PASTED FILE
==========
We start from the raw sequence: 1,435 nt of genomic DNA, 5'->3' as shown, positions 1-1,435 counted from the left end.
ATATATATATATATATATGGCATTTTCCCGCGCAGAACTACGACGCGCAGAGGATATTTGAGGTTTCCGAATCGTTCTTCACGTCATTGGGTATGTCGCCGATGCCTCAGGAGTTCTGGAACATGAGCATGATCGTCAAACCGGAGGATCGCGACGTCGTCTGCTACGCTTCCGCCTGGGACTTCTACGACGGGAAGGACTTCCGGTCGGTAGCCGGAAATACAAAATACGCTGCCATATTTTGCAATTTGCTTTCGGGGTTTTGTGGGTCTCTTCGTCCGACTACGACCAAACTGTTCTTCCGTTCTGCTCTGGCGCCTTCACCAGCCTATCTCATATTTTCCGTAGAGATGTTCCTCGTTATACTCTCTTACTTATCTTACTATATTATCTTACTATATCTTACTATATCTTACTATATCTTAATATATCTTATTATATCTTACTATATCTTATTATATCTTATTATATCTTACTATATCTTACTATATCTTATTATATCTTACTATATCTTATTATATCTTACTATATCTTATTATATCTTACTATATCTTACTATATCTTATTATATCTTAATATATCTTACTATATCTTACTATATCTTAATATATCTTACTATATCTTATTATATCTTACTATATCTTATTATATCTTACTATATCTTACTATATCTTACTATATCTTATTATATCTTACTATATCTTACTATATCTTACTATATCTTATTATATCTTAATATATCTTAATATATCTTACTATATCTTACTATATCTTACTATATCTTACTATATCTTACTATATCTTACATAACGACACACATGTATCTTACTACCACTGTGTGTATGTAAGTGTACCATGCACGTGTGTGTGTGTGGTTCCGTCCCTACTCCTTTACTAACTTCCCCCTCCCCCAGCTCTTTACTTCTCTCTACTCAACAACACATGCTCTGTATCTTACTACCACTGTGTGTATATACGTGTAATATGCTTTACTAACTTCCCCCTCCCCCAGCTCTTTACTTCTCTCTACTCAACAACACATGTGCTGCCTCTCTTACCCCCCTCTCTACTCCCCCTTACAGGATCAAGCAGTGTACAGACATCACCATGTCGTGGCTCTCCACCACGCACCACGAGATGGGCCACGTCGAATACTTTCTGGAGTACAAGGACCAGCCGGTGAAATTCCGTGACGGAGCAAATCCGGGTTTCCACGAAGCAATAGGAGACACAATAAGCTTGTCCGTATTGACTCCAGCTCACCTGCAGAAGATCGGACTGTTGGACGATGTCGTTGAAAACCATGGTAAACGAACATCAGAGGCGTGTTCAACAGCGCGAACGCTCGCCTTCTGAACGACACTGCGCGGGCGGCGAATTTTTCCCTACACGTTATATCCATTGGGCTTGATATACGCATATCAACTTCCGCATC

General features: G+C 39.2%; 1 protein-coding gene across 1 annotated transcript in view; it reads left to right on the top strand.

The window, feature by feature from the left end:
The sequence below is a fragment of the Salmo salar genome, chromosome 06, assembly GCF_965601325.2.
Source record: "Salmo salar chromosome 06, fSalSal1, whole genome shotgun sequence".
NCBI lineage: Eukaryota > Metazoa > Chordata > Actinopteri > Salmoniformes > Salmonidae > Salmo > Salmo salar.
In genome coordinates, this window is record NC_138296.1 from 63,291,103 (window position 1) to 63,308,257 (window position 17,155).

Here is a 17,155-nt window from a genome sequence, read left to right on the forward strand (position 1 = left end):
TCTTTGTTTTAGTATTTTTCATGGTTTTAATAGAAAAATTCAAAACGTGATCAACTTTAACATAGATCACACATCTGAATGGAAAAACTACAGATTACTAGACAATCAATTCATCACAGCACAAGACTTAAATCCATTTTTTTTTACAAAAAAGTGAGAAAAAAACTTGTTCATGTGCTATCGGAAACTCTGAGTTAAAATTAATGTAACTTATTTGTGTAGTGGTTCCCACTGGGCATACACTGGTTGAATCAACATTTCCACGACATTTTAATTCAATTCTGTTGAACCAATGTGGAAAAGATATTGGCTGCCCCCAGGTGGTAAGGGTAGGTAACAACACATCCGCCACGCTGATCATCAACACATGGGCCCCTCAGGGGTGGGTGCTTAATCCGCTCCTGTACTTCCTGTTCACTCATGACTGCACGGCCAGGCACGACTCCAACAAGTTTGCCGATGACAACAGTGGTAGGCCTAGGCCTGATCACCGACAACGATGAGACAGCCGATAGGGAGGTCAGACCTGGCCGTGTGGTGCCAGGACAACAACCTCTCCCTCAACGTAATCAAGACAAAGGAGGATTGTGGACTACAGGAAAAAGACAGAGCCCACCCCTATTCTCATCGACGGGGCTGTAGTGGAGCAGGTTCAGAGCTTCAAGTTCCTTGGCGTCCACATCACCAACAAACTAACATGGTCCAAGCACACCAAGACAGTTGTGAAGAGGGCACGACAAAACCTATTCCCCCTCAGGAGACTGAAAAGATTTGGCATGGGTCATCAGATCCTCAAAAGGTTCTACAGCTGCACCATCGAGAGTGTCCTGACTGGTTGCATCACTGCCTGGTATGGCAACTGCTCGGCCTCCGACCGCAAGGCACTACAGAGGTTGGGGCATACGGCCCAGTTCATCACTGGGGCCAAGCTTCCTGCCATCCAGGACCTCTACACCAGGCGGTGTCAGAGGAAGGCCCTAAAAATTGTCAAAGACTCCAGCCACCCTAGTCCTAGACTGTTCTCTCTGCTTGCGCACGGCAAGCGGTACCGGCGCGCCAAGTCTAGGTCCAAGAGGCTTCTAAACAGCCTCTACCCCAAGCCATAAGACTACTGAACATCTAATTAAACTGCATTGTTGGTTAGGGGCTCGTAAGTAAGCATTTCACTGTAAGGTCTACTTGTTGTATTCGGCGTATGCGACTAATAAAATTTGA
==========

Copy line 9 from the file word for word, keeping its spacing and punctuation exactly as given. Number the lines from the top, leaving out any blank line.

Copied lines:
Here is a 17,155-nt window from a genome sequence, read left to right on the forward strand (position 1 = left end):